In robotics, my son had found his “thing”, an organized activity which he enjoys and in which he excels. The only unsolicited information I get about his days at school is when he updates me on the progress of his team’s robot. On the team there are coders, builders, and drivers. “I’m a coder,” he likes to remind me.
Spongebob is the character I needed but never had growing up.
I felt so disappointed for my son in his inability to excel at baseball. I had simply concluded that he lacked talent, and that was that. Of course, I would cheer him on and encourage him as long as he was interested, but, I assumed, the writing was on the wall. I pigeonholed him as “not an athlete”, just like me. Knowing now that it is quite likely that his vision was at least partially to blame for his trouble is a humbling reminder: our kids are not just small versions of ourselves.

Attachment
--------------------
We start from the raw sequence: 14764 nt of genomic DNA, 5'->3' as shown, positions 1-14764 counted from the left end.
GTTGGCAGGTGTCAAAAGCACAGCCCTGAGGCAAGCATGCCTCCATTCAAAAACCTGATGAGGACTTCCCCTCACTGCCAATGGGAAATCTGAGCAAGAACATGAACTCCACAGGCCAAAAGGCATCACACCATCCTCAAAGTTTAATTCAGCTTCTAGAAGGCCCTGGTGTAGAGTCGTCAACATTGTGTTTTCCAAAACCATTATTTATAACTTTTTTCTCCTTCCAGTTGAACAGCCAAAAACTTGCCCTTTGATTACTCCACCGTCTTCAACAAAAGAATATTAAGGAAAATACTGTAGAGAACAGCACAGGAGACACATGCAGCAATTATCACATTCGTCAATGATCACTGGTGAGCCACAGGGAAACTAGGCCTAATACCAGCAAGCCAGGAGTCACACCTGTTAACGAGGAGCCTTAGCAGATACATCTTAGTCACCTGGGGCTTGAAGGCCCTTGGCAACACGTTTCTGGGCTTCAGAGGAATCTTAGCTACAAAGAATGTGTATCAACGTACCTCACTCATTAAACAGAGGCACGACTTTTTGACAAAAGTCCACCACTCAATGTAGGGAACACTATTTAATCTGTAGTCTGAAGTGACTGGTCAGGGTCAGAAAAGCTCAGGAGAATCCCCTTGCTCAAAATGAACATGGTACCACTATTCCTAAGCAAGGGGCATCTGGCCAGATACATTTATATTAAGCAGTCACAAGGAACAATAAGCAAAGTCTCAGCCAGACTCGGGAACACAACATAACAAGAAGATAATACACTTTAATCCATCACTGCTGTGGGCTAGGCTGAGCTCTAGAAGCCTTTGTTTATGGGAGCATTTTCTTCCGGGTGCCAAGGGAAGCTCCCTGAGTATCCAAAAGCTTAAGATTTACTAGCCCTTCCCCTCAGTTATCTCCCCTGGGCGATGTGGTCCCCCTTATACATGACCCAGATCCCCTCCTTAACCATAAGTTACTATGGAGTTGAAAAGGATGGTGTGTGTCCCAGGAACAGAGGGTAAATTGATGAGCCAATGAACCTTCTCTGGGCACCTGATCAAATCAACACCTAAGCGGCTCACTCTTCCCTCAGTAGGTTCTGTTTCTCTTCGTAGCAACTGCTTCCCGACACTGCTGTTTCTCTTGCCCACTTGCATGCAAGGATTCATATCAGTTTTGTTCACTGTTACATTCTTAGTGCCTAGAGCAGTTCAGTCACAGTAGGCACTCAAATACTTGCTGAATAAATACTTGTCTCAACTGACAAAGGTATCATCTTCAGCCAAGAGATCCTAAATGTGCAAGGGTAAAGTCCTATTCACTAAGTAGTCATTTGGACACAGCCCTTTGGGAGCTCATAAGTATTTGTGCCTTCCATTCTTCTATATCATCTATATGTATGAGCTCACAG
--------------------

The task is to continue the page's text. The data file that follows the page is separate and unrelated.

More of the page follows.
Because adoption and doctoral education as practiced in the United States are hallmarks of multicultural policy
Against the recommendations of positive psychology